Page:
Athelstan Jasper Blaxland was a surgeon at the Norfolk and Norwich Hospital who combined his hospital appointment with a GP’s practice, run from the house in Surrey Street. These duties he continued until the outbreak of the First World War, when he joined the Royal Army Medical Corps.
After the war he left Surrey Street and moved round the corner to St Catherines House in All Saints Green, a house which we have already noted as the home of John Morse the brewer, a hundred years earlier. Before Dr Blaxland moved into St Catherine’s House it had been the home of the Barwell family. The Barwells had been local wine merchants in Norwich since the eighteenth century, and I can remember Barwells wine merchants in Norwich. The Barwells were related to several prominent local families.
In 1919 29 Surrey Street was sold by A. R. G. Fleming to Dr Mills. We are now getting almost within living memory, for I remember Dr Mills’s widow Mrs Mills very well. Dr Robert James Mills was already living at 35 Surrey Street in 1901, having studied medicine in Paris. Although he owned No.29 he did not live there.
Mrs Mills must have been considerably younger than her husband. When I remember her she lived on the upper floors of No. 35 Surrey Street, and she let the ground floor to Mr Waugh a chiropodist, and later to a lady who provided typing services to business clients. The Mills couple had one child, a daughter who never married. She would drive up to the yard behind the terrace in Surrey Street in her white Mini van to visit her mother. This continued well into the 1970s.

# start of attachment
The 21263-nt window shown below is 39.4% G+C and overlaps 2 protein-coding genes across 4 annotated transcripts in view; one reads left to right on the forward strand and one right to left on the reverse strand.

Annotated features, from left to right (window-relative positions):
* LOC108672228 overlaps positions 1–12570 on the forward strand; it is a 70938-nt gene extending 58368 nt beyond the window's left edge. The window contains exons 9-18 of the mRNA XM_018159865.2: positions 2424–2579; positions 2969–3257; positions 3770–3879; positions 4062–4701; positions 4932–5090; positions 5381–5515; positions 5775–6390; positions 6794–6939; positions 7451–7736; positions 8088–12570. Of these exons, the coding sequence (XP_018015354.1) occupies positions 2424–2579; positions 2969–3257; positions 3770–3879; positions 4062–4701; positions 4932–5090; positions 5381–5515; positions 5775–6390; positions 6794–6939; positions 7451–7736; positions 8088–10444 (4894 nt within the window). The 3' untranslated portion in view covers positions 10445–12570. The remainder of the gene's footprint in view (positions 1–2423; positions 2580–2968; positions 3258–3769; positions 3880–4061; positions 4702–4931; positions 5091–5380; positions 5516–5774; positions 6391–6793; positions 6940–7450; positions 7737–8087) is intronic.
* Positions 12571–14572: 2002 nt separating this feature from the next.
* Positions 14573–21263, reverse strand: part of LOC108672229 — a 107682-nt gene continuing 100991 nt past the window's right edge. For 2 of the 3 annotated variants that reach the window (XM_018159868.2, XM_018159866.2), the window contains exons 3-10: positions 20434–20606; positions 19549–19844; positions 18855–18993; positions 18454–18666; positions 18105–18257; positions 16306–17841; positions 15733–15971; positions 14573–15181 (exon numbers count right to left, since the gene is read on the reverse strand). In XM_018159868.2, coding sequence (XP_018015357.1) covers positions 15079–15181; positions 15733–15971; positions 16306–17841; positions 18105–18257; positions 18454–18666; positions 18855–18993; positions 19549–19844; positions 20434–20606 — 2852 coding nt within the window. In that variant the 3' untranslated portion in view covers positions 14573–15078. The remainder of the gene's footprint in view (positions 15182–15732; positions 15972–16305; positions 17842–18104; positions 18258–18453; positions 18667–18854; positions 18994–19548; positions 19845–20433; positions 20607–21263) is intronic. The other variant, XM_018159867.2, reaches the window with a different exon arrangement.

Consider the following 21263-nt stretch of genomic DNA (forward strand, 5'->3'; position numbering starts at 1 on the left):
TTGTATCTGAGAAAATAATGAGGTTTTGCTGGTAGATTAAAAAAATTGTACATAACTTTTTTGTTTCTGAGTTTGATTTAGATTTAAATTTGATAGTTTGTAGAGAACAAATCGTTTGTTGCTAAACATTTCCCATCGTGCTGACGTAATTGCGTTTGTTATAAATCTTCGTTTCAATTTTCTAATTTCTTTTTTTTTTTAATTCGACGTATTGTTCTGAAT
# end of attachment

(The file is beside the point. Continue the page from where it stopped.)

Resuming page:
In 1927 Dr Mills sold 29 to C. H. Bradley-Watson, a dentist. I suppose he used the property as his dental surgery. There was still a dentist by the name of H. Bradley-Watson operating out of a surgery at 5 Surrey Street in 1969; I even went to have a filling there. He was the son of the one time owner of 29 Surrey Street. In 1948 the property at 29 was acquired by Norfolk Dwellings Ltd under whose ownership it was operated as The Angel Temperance Hotel. The hotel sign was still swinging in the portico when my father bought the house eleven years later.
Much of this information has come from the deeds of the house, but also from researches by me done on the internet. There is much more to say about 29 Surrey Street; I have hardly touched on the career of Sir J. E. Smith, so there is plenty more to say. Finally there are my own memories of the place during the forty years I was involved with it, from the age of ten.